Hunger & Cannibalism

Story of a man's immigration journey from a primitive African village to the United States Air Force Academy as an international exchange cadet. Stark images of the dissonance between two worlds, one where poverty reigns and the other where goodwill outweighs good sense. This book reveals the epic struggle of immigrants everywhere searching for a better life in the United States, only to find that what they've left behind haunts them even past pledging their allegiance to a new flag of hope.  Adopting America contains vivid imagery of what it's like to try to exist within a world that is not your own--of how it feels to adopt the ways of the Western world. A true story of International Adoption intertwines with the plot to give a realistic view of what it's like to adopt children from a third world country and hope they adopt American ways.  This book also includes a detailed account of life as an international exchange cadet at the United States Air Force Academy, with contrasts to third world military systems in comparison to the more developed U.S. military.

Story of a man’s immigration journey from a primitive African village to the United States Air Force Academy as an international exchange cadet. Stark images of the dissonance between two worlds, one where poverty reigns and the other where goodwill outweighs good sense. This book reveals the epic struggle of immigrants everywhere searching for a better life in the United States, only to find that what they’ve left behind haunts them even past pledging their allegiance to a new flag of hope.
Adopting America contains vivid imagery of what it’s like to try to exist within a world that is not your own–of how it feels to adopt the ways of the Western world. A true story of International Adoption intertwines with the plot to give a realistic view of what it’s like to adopt children from a third world country and hope they adopt American ways.
This book also includes a detailed account of life as an international exchange cadet at the United States Air Force Academy, with contrasts to third world military systems in comparison to the more developed U.S. military.

‘cannibalism’ is Googled around ONE million times per month globally. WHY?!? May I ask.
Classmates at the academy were at times equally friend and foe. Most everyone took interest in the fact that I was African. Some cadets were genuinely interested in learning all they could about a culture so different than their own. And then there were other cadets who treated me like I was on a game show to answer all kinds of bizarre trivia, with the idea that Africa was a continent about which I should have memorized every detail, considering the fact that I was from Cameroon—a small country in western Africa, situated close to the better known country, Nigeria. Sometimes I felt embarrassed that I knew so little about my own country in terms of the social studies type questions that are more or less common knowledge among America’s youth about their own country. Yet other times, I realized that I actually knew more American trivia than was typical of my Academy peers, just because America had been central in my studies while in Cameroon. Cameroonian patriotism did not encompass memorizing the gory details of our country’s past. It was more patriotic to positively chat about who held the presidency, not scrutinize the details of how and why he came into power. Having a voice in Cameroon, meant repeating what had already been said. Mainstream was the only stream, else at the expense of drowning.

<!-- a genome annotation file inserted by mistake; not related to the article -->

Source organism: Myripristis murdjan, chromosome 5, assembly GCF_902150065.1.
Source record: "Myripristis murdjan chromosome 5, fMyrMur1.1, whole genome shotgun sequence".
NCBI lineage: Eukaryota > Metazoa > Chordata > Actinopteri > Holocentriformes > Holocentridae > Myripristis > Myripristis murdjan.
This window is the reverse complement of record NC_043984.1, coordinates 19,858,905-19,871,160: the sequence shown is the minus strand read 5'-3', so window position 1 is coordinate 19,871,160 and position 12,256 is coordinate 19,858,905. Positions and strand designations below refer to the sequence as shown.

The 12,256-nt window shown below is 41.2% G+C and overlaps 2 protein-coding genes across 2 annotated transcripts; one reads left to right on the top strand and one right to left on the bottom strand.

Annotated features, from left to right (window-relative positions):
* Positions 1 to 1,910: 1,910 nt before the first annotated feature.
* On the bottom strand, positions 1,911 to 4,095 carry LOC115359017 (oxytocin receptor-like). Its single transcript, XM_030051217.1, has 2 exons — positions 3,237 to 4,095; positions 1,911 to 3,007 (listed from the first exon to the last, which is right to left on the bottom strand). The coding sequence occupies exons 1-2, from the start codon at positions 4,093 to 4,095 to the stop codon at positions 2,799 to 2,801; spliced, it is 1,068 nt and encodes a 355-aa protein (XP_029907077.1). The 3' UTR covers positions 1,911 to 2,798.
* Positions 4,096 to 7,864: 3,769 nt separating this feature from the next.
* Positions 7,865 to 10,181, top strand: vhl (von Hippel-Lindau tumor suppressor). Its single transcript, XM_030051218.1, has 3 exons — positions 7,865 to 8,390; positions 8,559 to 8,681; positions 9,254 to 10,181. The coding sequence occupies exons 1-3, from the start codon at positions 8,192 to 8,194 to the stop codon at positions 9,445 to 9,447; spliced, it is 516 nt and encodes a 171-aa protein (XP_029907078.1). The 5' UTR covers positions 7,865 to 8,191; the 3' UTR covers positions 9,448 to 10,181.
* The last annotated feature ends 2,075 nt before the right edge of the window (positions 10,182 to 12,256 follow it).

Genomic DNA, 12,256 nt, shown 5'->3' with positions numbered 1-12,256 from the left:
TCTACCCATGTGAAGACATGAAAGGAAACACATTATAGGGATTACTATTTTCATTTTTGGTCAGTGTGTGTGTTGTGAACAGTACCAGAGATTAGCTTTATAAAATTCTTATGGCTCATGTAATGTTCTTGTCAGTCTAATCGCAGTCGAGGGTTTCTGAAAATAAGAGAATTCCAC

Sometimes, under pressure to impress my Academy classmates with the excitement of life outside of civilization, it became almost impossible to satisfy their curiosity with the absolute truth. There was one particular cadet who would not leave the subject of cannibalism alone. He must have seen one of those smoky movie scenes where body parts were being roasted by ravenous villagers. He couldn’t shake it from his mind’s eye view and it was his constant goal to get more details as to the anthropologic reasons behind such savage behavior. I was just a Cameroonian, from a semi-modern village, and the most I’d done by way of strange eating habits was to ingest a couple of grasshoppers here and there or a handful of dirt as part of a ritualistic benediction. And there was nothing in our DNA that made us crave insects or rodents. Our hunger controlled our appetite. The hungrier someone is, the less discriminate they will be when making their menu.

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